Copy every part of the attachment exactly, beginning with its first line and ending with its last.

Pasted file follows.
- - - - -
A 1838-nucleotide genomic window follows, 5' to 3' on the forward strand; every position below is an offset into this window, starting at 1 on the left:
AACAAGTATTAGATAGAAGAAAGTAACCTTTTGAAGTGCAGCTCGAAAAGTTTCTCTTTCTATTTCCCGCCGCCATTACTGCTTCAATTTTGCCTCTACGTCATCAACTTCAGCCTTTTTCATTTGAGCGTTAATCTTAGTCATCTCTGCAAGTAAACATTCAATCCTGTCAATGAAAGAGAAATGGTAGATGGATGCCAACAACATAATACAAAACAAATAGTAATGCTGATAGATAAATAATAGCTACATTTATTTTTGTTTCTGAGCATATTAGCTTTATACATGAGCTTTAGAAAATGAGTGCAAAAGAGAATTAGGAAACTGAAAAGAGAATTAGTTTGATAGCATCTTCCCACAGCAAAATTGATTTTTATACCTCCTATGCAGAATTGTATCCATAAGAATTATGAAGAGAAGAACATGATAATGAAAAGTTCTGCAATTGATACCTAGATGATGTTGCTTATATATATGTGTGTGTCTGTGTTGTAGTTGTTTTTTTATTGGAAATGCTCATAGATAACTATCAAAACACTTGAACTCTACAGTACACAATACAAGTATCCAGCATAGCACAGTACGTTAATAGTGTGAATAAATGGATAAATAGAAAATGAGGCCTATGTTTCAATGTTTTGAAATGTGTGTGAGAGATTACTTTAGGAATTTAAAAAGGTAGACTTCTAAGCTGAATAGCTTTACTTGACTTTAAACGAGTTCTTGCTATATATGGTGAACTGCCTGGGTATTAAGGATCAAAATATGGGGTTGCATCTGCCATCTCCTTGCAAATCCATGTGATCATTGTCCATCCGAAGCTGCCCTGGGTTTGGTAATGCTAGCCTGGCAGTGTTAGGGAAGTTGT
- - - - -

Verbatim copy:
A 1838-nucleotide genomic window follows, 5' to 3' on the forward strand; every position below is an offset into this window, starting at 1 on the left:
AACAAGTATTAGATAGAAGAAAGTAACCTTTTGAAGTGCAGCTCGAAAAGTTTCTCTTTCTATTTCCCGCCGCCATTACTGCTTCAATTTTGCCTCTACGTCATCAACTTCAGCCTTTTTCATTTGAGCGTTAATCTTAGTCATCTCTGCAAGTAAACATTCAATCCTGTCAATGAAAGAGAAATGGTAGATGGATGCCAACAACATAATACAAAACAAATAGTAATGCTGATAGATAAATAATAGCTACATTTATTTTTGTTTCTGAGCATATTAGCTTTATACATGAGCTTTAGAAAATGAGTGCAAAAGAGAATTAGGAAACTGAAAAGAGAATTAGTTTGATAGCATCTTCCCACAGCAAAATTGATTTTTATACCTCCTATGCAGAATTGTATCCATAAGAATTATGAAGAGAAGAACATGATAATGAAAAGTTCTGCAATTGATACCTAGATGATGTTGCTTATATATATGTGTGTGTCTGTGTTGTAGTTGTTTTTTTATTGGAAATGCTCATAGATAACTATCAAAACACTTGAACTCTACAGTACACAATACAAGTATCCAGCATAGCACAGTACGTTAATAGTGTGAATAAATGGATAAATAGAAAATGAGGCCTATGTTTCAATGTTTTGAAATGTGTGTGAGAGATTACTTTAGGAATTTAAAAAGGTAGACTTCTAAGCTGAATAGCTTTACTTGACTTTAAACGAGTTCTTGCTATATATGGTGAACTGCCTGGGTATTAAGGATCAAAATATGGGGTTGCATCTGCCATCTCCTTGCAAATCCATGTGATCATTGTCCATCCGAAGCTGCCCTGGGTTTGGTAATGCTAGCCTGGCAGTGTTAGGGAAGTTGT